It's dark out there in the wilderness, pitch black at this time of night, so it's hard to tell what that large shape is moving outside our camp. There's so much that's alive around here, so many rustles in the bushes, so many sets of eyes that reflect the torchlight when you shine it out into the great African unknown.
Earlier we'd spotted a hyena skulking around camp, searching for food. This particular animal is actually a fixture around here, so much so that it has a nickname: "Spider". Spider is a misunderstood hyena who has an unfortunate habit of sneaking up on people and scaring the bejesus out of them. You'll be sitting around the campfire minding your own business when Spider will just appear at your shoulder, come to check things out.
Most campers scream like they've seen a huge arachnid. Spider, equally scared by the screaming, will take off into the bushes.
Tonight, however, we spotted Spider before he spotted us. But that shape out there on the edge of the flickering firelight is too big to be Spider. It's too big to be one of the jackals that are always hanging around trying to steal food. And it's too large to be one of the baboons that have their home in this area.
There's a wall of blackness out there, a moving mass that's barely distinct from the rest of the murk. Four of us are sitting around the campfire, nursing glasses of whisky, trading tales of African adventure, and we all go quiet as we figure out what it is, and as we realise it's coming towards us.
Soon we can pick out white tusks, and a grey trunk, and the flap of ears the size of sails. There's an elephant in our campsite, in the little clearing in front of us. A real, huge elephant. If you threw a rock you couldn't miss it. It's that close. It's that big.
But the elephant doesn't care about us or our little fire. It lumbers silently over to a huge tree in the middle of the clearing and begins rubbing itself on the brittle trunk. We hold our breath, half in fear, half in wonder, as it moves on to a smaller bush and feeds on the leaves and branches.
And then, as if it was never there in the first place, it just disappears into the great unknown, dissolving into the savannah, another dark shape, another set of eyes.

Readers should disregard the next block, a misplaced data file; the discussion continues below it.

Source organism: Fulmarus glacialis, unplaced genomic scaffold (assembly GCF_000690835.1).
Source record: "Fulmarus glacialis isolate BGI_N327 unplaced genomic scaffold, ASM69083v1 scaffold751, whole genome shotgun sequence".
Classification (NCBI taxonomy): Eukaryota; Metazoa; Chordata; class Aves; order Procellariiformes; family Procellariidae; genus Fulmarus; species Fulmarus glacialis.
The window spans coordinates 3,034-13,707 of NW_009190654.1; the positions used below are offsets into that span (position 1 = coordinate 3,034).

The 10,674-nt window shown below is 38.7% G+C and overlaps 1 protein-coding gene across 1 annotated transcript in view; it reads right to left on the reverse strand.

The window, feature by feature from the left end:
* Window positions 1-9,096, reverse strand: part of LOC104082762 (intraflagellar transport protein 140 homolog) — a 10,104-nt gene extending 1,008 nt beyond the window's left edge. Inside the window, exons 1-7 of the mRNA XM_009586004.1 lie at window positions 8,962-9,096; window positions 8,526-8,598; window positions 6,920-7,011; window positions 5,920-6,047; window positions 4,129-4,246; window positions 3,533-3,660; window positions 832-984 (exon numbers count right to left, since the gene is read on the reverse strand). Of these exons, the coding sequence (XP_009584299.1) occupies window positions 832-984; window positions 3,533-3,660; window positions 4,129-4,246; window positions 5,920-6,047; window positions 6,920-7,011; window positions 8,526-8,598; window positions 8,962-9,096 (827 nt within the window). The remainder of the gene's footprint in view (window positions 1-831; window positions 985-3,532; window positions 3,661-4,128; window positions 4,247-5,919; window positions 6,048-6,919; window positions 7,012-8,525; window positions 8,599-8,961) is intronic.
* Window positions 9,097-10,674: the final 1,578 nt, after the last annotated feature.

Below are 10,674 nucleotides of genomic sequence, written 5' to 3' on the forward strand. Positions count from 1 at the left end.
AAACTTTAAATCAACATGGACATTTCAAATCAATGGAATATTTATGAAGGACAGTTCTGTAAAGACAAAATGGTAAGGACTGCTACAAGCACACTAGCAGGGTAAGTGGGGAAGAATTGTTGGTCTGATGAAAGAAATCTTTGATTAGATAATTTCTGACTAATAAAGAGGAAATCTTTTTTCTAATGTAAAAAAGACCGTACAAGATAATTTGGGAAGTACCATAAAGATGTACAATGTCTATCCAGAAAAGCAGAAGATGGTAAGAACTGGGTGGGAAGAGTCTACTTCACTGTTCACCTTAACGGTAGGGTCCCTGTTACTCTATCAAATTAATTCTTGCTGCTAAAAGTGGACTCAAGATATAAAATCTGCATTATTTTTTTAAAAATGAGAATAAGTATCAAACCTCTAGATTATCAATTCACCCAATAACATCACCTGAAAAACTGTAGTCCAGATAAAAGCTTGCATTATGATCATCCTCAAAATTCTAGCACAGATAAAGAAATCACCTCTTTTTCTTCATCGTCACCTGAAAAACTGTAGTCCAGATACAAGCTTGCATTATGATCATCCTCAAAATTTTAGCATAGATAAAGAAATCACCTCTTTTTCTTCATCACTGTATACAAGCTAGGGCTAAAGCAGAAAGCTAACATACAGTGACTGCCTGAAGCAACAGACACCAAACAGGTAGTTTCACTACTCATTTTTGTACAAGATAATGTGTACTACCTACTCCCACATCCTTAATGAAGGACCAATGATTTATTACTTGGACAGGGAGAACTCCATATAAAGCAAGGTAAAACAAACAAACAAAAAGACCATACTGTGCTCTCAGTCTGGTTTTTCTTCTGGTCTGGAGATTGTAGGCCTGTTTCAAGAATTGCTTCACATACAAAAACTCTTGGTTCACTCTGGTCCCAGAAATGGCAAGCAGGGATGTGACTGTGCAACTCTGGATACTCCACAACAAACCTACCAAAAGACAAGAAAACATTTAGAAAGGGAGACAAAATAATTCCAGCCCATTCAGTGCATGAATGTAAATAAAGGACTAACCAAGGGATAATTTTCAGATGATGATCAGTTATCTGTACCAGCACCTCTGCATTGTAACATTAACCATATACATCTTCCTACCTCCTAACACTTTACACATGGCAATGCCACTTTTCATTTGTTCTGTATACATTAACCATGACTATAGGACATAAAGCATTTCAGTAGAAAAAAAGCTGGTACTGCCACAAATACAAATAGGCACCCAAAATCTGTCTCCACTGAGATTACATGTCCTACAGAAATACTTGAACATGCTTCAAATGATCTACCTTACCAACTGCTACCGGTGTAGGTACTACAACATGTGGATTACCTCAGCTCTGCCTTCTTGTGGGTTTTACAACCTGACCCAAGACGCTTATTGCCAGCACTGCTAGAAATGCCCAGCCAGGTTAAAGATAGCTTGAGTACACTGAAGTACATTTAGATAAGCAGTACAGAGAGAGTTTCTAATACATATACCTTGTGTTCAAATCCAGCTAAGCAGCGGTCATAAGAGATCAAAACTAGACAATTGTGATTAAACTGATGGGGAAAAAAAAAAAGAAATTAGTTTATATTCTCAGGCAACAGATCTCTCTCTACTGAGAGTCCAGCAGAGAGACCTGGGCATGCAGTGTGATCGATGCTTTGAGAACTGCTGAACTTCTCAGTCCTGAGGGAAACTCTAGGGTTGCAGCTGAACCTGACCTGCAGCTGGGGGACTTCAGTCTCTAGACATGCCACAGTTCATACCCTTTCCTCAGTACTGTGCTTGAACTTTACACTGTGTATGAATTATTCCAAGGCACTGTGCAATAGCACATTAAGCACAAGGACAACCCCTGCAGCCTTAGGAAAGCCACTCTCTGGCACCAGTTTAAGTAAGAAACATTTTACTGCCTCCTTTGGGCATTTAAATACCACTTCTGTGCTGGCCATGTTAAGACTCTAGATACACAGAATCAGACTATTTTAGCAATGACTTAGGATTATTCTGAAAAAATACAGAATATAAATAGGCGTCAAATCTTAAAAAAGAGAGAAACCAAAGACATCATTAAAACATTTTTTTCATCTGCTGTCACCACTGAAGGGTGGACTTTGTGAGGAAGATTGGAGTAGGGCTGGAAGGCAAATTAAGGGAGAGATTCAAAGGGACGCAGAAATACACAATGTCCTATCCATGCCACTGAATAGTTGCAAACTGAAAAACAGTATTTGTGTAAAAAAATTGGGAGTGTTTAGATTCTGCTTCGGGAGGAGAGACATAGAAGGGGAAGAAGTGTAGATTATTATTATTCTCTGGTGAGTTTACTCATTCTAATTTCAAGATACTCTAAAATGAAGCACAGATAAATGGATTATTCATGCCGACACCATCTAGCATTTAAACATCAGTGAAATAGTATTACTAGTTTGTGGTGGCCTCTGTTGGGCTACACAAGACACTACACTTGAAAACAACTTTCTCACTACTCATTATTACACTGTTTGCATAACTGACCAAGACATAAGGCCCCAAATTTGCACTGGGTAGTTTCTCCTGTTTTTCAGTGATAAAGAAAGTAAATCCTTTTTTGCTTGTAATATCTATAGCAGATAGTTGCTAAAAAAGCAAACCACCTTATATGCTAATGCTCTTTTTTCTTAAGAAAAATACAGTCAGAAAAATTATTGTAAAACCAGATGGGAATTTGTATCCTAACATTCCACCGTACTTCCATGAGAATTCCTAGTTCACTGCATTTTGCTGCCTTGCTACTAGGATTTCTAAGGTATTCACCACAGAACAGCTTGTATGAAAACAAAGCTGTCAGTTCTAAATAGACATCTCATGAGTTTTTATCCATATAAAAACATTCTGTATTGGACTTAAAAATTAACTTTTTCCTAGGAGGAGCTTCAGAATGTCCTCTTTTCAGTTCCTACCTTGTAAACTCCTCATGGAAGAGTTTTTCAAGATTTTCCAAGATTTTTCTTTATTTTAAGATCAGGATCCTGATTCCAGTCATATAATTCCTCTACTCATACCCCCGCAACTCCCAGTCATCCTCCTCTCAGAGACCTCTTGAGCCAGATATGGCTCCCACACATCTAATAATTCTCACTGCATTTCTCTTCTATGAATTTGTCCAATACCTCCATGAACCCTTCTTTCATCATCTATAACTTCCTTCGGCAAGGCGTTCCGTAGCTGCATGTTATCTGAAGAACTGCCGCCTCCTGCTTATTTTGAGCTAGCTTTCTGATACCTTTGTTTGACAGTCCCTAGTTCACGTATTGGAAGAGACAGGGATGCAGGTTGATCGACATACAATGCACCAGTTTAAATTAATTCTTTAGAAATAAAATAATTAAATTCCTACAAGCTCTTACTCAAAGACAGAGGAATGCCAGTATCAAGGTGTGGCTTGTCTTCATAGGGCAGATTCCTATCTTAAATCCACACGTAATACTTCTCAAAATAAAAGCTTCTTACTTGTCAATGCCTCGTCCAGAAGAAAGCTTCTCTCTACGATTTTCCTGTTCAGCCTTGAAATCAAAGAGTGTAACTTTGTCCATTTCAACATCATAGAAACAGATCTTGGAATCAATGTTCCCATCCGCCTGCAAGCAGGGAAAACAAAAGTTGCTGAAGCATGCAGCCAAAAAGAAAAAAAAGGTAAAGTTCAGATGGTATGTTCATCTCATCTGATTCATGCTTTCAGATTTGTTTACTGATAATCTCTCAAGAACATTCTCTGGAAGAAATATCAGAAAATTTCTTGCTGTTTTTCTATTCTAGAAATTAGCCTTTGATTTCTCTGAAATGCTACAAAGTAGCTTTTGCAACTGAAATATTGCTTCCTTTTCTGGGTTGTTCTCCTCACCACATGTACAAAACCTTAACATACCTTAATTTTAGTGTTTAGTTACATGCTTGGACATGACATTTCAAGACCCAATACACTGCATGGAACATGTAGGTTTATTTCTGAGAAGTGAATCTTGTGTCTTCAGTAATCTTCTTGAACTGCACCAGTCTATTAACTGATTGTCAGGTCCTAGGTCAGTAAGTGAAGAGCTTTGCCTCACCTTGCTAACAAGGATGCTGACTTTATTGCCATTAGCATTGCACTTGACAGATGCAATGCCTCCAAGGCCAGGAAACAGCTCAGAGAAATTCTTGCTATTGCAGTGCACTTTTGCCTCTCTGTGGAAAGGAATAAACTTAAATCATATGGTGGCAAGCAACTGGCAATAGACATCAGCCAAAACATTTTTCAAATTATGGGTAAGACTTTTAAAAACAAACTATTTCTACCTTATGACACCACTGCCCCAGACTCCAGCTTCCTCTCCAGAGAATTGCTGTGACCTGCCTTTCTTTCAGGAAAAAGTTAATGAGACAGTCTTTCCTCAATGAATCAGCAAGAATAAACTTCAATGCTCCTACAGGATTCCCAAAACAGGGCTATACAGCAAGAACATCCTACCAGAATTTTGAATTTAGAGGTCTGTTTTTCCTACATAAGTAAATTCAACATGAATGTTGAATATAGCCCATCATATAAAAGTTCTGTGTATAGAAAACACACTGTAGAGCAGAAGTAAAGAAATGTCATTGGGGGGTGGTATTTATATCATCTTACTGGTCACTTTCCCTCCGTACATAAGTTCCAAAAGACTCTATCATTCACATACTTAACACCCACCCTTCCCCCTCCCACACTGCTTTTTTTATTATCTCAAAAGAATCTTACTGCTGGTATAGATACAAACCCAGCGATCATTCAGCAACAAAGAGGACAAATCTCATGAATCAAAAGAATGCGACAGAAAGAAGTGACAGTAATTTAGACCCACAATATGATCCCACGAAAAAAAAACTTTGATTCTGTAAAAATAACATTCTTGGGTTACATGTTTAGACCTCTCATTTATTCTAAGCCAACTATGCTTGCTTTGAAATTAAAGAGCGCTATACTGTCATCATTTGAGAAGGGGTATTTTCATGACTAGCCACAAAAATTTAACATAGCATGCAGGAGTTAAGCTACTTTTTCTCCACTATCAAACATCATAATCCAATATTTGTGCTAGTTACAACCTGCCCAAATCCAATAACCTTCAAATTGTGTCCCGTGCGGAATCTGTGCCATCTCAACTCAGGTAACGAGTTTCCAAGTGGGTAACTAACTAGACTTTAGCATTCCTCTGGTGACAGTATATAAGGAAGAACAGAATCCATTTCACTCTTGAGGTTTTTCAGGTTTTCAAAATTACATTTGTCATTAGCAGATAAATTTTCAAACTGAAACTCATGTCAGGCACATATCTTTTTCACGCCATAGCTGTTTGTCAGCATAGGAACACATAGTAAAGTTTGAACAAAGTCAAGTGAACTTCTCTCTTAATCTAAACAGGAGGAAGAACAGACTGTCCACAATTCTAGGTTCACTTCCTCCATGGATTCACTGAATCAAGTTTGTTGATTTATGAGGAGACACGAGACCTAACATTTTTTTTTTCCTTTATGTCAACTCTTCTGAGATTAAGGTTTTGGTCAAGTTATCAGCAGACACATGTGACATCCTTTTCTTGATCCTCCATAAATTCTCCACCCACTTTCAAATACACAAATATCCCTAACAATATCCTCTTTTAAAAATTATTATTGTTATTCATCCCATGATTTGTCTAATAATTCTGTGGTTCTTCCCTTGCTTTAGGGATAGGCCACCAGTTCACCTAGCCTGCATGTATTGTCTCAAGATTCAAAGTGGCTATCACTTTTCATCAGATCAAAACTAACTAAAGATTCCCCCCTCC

You can't script these moments. You can't plan for them. They either just happen, or they don't. These are the scenes that will be seared onto the highlight reel of your memory for the rest of your life.
It's not so much the event itself, but the way these moments make you feel. I will never forget the thrill of sitting deep in the Botswana bush and watching as an elephant just wandered past. It's fear and excitement. It's surprise and joy.
That moment in Botswana, at a campsite called Third Bridge in Moremi National Park at the base of the Okavango Delta, is my travelling highlight of 2016. Of all the amazing places, of all the fantastic people, of all the beautiful sights, that is the most memorable couple of seconds.
It's this time of year that you get to look back on things like that. You can weigh up the travel successes and the failures, the good ideas and bad. I got to visit Jerusalem in 2016. I learned to cook in Palestine. I ate breakfast with giraffes in Kenya, trekked through the Alps in Switzerland, and skied in Aspen. But still, Third Bridge was the highlight.
Even the journey there was an adventure. My girlfriend and I were in the middle of a month-long holiday, a road trip in a Hilux ute through South Africa, Namibia and Botswana. We knew the drive to Third Bridge would be a challenge, with about 45 kilometres of sandy track to negotiate, a road crisscrossed by rivers and streams, with the threat of lions and deep isolation on the off chance we got stuck.
But we made it. Third Bridge campsite is unfenced, just a clearing within the park. You can hear lions roaring there at night. Leopards are sometimes seen flitting through the darkness. Elephants wander in to camp to feed on the trees.
You're always a little bit on edge there, always on the lookout for eyes in the dark, always scanning the bushes for tawny fur or grey, leathery skin.
And eventually, inevitably, you do see it. So close. That's a highlight of any year.
Ben Groundwater paid for his own travel.